Pros & Cons of Online College Classes

By Alicia Bodine

  • Overview

    Pros & Cons of Online College Classes
    Deciding that you want to go to college and earn a degree is only the first step in your decision-making process. You must then decide what type of degree you are seeking. After that you need to choose whether or not to attend a college in person or learn from your computer at home. Both choices have advantages and disadvantages.
  • Geography

    Are you the type of person who likes to travel and experience new things? The answer to this question will help you decide if you want to go away to college or live at home and use your computer. One advantage to an online college is that you don't have to leave your hometown, family or friends. You can work right at your desk. The disadvantage is that you won't get to experience another part of your state or country. You won't get to travel or meet people from around the world. Even if you attend a college in your state, the college will be filled with interesting people from all over who have stories to share about their cultures. You miss out on that when you attend college online.
  • Financial

    Online colleges do cost money, but a lot less than you would pay attending a traditional college. You don't need to worry about paying room and board, and you don't pay as much in tuition. You also get the opportunity to continue working a full- or part-time job in your hometown, because you can work your online college classes around your work schedule. However, a drawback is that you won't qualify for as many grants, and you can't take the option of a work-study program. The work-study program allows you to work off some of your tuition so you don't have to pay it in full.

  • Time Frame

    Online courses do not have a time frame for completion. You are not told you must sit in class every Tuesday and Thursday until the end of the semester and then take your final exam. Instead, you complete the assignments and chapters at your own pace and take the exam when you are ready. If you are a good worker, then you can do the work and take the exam in half the time. This can lead you to get your degree in 2 or 3 years verses the traditional 4 years. On the flip side, if you are slow at doing your work and do not set up a schedule for yourself, you can find it takes 5 or 6 years to complete a degree. If you need accountability, then online classes are probably not for you.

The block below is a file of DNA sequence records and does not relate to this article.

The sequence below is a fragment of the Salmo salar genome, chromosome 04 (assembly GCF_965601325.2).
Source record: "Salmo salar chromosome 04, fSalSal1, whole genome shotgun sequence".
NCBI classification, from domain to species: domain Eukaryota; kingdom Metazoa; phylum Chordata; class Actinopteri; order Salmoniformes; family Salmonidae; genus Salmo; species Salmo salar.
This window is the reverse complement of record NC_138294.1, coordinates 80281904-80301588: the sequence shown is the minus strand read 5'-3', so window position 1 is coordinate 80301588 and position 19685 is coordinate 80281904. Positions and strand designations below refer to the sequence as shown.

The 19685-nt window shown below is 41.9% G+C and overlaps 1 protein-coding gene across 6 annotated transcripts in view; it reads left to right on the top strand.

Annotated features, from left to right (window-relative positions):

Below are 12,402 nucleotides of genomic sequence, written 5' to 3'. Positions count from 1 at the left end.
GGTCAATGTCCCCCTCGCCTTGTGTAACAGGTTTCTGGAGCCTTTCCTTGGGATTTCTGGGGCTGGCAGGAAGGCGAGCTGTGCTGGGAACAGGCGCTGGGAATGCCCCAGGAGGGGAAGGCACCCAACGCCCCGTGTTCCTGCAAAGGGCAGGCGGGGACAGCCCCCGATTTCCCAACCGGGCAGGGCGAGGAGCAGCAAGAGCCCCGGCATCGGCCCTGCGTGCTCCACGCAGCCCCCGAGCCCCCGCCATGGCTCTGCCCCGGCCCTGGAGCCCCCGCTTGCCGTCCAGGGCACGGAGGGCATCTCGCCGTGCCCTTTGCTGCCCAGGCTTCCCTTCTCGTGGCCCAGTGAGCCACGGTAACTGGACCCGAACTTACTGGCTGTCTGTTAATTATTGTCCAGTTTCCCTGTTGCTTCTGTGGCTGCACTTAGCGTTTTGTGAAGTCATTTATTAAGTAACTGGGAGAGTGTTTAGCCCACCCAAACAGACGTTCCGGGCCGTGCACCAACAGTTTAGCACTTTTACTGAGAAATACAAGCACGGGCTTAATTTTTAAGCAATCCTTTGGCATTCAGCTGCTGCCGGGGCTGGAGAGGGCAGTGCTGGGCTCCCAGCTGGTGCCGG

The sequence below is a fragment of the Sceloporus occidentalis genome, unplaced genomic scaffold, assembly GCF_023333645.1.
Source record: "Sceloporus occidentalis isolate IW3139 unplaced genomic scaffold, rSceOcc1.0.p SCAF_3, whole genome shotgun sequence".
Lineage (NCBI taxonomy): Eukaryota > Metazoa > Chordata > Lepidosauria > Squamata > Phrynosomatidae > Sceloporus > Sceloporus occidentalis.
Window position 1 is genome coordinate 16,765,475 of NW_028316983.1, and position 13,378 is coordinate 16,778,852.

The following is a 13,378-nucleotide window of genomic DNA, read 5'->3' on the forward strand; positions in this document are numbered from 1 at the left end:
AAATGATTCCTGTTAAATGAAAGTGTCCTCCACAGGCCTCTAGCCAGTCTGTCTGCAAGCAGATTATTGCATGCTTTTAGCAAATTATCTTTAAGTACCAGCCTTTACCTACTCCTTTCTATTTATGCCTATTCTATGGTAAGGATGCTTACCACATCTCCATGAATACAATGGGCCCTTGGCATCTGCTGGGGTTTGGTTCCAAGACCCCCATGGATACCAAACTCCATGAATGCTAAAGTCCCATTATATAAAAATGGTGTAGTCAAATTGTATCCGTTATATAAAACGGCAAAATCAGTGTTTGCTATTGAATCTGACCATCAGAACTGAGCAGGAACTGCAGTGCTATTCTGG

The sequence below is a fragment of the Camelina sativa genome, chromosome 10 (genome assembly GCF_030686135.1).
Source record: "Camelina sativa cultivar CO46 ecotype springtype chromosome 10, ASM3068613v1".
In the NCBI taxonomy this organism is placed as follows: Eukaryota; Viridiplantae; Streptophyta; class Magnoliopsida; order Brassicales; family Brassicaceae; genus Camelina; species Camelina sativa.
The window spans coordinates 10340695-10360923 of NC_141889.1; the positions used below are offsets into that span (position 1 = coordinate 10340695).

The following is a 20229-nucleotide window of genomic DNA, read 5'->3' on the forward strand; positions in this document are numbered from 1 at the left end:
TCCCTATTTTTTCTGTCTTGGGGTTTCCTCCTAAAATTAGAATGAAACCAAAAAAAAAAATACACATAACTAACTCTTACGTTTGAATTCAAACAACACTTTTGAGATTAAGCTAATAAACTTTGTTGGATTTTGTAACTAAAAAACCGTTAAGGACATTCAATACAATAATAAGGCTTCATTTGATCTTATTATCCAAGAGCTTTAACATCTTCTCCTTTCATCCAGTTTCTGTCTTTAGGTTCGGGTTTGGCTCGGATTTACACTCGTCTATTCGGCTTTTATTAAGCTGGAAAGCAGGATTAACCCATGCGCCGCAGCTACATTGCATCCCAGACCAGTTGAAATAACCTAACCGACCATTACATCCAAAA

• Class Size

    Online colleges work well if you are somewhat shy and suffer from test anxiety. If you feel pressured by others or an instructor when in a normal classroom setting, then you will do well taking online college courses. This gives you the freedom to answer questions at your own pace without anyone staring at you waiting for an answer. However, if you do well working with others, you will miss out by studying at home on the computer by yourself. Only classes on a college campus will require you to complete projects in a group.
  • Social Life

    Consider the opportunity for socialization outside of classes. With online colleges, you can't join any sororities, fraternities, student governments or sports teams. You will miss out on these types of social opportunities with your peers. However, you will have time to volunteer in your hometown to help with 4-H clubs, special needs groups or animal rescue facilities. You will get some socialization, but the individuals may not be of the same age group as you are.
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